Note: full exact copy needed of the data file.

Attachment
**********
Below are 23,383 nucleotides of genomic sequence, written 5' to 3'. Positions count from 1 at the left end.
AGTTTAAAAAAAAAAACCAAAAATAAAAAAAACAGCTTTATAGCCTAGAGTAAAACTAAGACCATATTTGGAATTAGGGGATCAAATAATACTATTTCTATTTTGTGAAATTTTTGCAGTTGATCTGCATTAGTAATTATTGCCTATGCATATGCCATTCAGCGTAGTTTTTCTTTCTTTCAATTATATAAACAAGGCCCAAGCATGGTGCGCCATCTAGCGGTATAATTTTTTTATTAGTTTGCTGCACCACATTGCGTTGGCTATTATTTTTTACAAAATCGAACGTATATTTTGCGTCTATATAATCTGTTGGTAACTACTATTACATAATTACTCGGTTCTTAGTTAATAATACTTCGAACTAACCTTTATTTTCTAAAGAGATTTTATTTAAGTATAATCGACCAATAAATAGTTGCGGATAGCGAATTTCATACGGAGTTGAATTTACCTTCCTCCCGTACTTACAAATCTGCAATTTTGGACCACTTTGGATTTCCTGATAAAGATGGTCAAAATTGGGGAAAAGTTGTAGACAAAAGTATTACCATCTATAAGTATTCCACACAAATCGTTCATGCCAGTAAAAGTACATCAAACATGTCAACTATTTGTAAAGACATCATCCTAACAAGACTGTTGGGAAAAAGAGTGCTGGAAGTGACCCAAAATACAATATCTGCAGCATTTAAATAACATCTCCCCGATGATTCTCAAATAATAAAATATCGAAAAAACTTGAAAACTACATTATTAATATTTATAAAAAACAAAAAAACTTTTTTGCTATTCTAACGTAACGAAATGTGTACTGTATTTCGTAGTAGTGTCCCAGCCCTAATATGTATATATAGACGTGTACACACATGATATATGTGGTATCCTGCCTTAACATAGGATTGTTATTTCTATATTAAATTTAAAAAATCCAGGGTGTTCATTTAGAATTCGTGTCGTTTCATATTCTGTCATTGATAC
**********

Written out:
Below are 23,383 nucleotides of genomic sequence, written 5' to 3'. Positions count from 1 at the left end.
AGTTTAAAAAAAAAAACCAAAAATAAAAAAAACAGCTTTATAGCCTAGAGTAAAACTAAGACCATATTTGGAATTAGGGGATCAAATAATACTATTTCTATTTTGTGAAATTTTTGCAGTTGATCTGCATTAGTAATTATTGCCTATGCATATGCCATTCAGCGTAGTTTTTCTTTCTTTCAATTATATAAACAAGGCCCAAGCATGGTGCGCCATCTAGCGGTATAATTTTTTTATTAGTTTGCTGCACCACATTGCGTTGGCTATTATTTTTTACAAAATCGAACGTATATTTTGCGTCTATATAATCTGTTGGTAACTACTATTACATAATTACTCGGTTCTTAGTTAATAATACTTCGAACTAACCTTTATTTTCTAAAGAGATTTTATTTAAGTATAATCGACCAATAAATAGTTGCGGATAGCGAATTTCATACGGAGTTGAATTTACCTTCCTCCCGTACTTACAAATCTGCAATTTTGGACCACTTTGGATTTCCTGATAAAGATGGTCAAAATTGGGGAAAAGTTGTAGACAAAAGTATTACCATCTATAAGTATTCCACACAAATCGTTCATGCCAGTAAAAGTACATCAAACATGTCAACTATTTGTAAAGACATCATCCTAACAAGACTGTTGGGAAAAAGAGTGCTGGAAGTGACCCAAAATACAATATCTGCAGCATTTAAATAACATCTCCCCGATGATTCTCAAATAATAAAATATCGAAAAAACTTGAAAACTACATTATTAATATTTATAAAAAACAAAAAAACTTTTTTGCTATTCTAACGTAACGAAATGTGTACTGTATTTCGTAGTAGTGTCCCAGCCCTAATATGTATATATAGACGTGTACACACATGATATATGTGGTATCCTGCCTTAACATAGGATTGTTATTTCTATATTAAATTTAAAAAATCCAGGGTGTTCATTTAGAATTCGTGTCGTTTCATATTCTGTCATTGATAC